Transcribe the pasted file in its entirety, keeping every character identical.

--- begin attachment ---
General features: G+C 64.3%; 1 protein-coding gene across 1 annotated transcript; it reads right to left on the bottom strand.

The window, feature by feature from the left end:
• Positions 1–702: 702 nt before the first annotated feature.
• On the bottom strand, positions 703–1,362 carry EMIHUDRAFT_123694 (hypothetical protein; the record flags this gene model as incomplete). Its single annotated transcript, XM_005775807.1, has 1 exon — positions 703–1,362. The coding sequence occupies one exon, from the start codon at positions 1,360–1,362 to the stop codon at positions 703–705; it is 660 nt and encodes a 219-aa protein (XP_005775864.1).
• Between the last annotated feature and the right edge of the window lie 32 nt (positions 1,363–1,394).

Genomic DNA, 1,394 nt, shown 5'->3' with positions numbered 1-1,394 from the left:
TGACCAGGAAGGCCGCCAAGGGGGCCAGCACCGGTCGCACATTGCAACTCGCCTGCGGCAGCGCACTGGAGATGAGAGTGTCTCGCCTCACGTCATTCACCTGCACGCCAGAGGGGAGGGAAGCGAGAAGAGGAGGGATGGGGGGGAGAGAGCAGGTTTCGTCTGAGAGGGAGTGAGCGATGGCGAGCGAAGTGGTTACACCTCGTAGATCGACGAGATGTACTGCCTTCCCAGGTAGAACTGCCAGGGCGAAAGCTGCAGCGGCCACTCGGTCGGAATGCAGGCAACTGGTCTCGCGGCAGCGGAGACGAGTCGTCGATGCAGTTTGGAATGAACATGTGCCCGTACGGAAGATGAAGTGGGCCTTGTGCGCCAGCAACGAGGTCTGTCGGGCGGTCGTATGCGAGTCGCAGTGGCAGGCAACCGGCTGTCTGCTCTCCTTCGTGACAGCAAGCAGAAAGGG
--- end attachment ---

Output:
General features: G+C 64.3%; 1 protein-coding gene across 1 annotated transcript; it reads right to left on the bottom strand.

The window, feature by feature from the left end:
• Positions 1–702: 702 nt before the first annotated feature.
• On the bottom strand, positions 703–1,362 carry EMIHUDRAFT_123694 (hypothetical protein; the record flags this gene model as incomplete). Its single annotated transcript, XM_005775807.1, has 1 exon — positions 703–1,362. The coding sequence occupies one exon, from the start codon at positions 1,360–1,362 to the stop codon at positions 703–705; it is 660 nt and encodes a 219-aa protein (XP_005775864.1).
• Between the last annotated feature and the right edge of the window lie 32 nt (positions 1,363–1,394).

Genomic DNA, 1,394 nt, shown 5'->3' with positions numbered 1-1,394 from the left:
TGACCAGGAAGGCCGCCAAGGGGGCCAGCACCGGTCGCACATTGCAACTCGCCTGCGGCAGCGCACTGGAGATGAGAGTGTCTCGCCTCACGTCATTCACCTGCACGCCAGAGGGGAGGGAAGCGAGAAGAGGAGGGATGGGGGGGAGAGAGCAGGTTTCGTCTGAGAGGGAGTGAGCGATGGCGAGCGAAGTGGTTACACCTCGTAGATCGACGAGATGTACTGCCTTCCCAGGTAGAACTGCCAGGGCGAAAGCTGCAGCGGCCACTCGGTCGGAATGCAGGCAACTGGTCTCGCGGCAGCGGAGACGAGTCGTCGATGCAGTTTGGAATGAACATGTGCCCGTACGGAAGATGAAGTGGGCCTTGTGCGCCAGCAACGAGGTCTGTCGGGCGGTCGTATGCGAGTCGCAGTGGCAGGCAACCGGCTGTCTGCTCTCCTTCGTGACAGCAAGCAGAAAGGG